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Revanchist's Journal
Revanchist's Journal
November 23, 2014

The Best-Selling, Billion-Dollar Pills Tested on Homeless People

Found this article while working on my ethics class in HCA.

Snip from middle of article

To find people like Harold, some contract research organizations have employees visit room-and-boards and homeless shelters. In Philadelphia I met a man named Ed Burns, who explained to me how these recruiters work. Burns and his wife had been on the street for over two years when we spoke; he said they had trouble getting space in shelters, even though his wife is pregnant and Burns has bipolar disorder and depression. “I was on Depakote and I almost killed someone out of anger,” he said. “It made me a wrecking machine.” Burns was living in a shelter when he got a message saying that someone from the Veterans Affairs hospital was waiting outside for him. But when he went outside, he said, he was met by a representative of a research company known as CRI Worldwide.

“I was tired, I was hungry, and half an hour earlier the police had treated us like crap,” Burns said. “And this woman is saying, ‘Imagine, in 40 days you’ll have $4,000!’ The recruiter made testing drugs sound like a vacation in a five-star hotel, Burns said. “It’s like a resort selling time shares. They talk about all the benefits first, and it sounds great, but then you start to ask: What do I have to do?”

Not long ago, such offers would have been considered unethical. Paying any volunteer was seen as problematic, even more so if the subjects were poor, uninsured, and compromised by illness. Payment, it was argued, might tempt vulnerable subjects to risk their health. As trials have moved into the private sector, this ethical calculus has changed. First came a hike in the sums that volunteers could be paid: Many clinical trial sites now offer over $6,000 for an inpatient drug study. Eligibility requirements have changed, too. For years, trial sites paid only healthy volunteers, mainly to test new drugs for safety. These days people with asthma, diabetes, kidney disease, liver disease, and other conditions can be paid take part in trials.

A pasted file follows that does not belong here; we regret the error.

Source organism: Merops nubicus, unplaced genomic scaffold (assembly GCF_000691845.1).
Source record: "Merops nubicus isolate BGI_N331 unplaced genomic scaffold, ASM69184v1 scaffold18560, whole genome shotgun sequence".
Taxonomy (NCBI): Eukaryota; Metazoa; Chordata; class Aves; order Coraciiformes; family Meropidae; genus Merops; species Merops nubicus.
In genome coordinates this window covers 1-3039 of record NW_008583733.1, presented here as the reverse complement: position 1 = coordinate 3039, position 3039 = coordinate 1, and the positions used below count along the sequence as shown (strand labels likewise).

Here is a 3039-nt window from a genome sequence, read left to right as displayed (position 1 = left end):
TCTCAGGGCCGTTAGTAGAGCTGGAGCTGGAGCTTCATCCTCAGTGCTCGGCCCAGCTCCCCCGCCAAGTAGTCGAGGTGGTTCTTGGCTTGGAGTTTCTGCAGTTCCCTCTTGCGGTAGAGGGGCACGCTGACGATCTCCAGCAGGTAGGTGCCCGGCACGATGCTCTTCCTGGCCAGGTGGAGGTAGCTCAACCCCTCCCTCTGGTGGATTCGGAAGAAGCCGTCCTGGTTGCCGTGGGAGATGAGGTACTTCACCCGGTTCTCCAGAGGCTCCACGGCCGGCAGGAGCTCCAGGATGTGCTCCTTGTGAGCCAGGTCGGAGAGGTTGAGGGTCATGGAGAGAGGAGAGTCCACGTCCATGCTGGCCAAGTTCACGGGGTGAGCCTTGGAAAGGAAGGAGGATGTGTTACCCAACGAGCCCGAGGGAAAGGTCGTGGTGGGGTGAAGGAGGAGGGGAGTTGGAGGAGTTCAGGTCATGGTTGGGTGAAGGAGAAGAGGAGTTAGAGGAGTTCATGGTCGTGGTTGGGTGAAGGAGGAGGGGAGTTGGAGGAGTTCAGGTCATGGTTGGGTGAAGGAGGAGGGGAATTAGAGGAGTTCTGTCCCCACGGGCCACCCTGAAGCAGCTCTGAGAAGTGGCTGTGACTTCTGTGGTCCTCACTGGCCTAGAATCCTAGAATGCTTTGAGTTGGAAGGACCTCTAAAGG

This story is the first in a two-part investigative special on problems in the clinical trials industry. The second, which asks why disgraced doctors are allowed to test drugs on human volunteers, is available here

I don't know what to say, this is just sickening.
November 23, 2014

The article is wrong and has been amended.

The owner of the company, a woman, got in contact with the reporter and set the story straight.

The sole founder and CEO of Sweet Peach Probiotics is a 20-year-old woman named Audrey Hutchinson. A former college student at Bard, where she studied on a full-ride Distinguished Scientist Scholarship, she describes herself as an "ultrafeminist" who dropped out to pursue her vision of helping women manage their reproductive health without the need for doctors or clinics. "I don't think women should have vaginas that smell like peaches or anything like that," she says.


For the record, that's not how Sweet Peach will work. According to Hutchinson, a user will take a sample of her vaginal microbiome and send it in for analysis. After determining the makeup of her microbiome -- in effect, taking a census of the microorganisms that reside in her vagina -- the company will supply a personalized regimen of probiotic supplements designed to promote optimal health. By making sure desirable microbes flourish in their proper balance, the supplements will help ensure that bad ones, like the ones that cause yeast infections, can't get a toehold.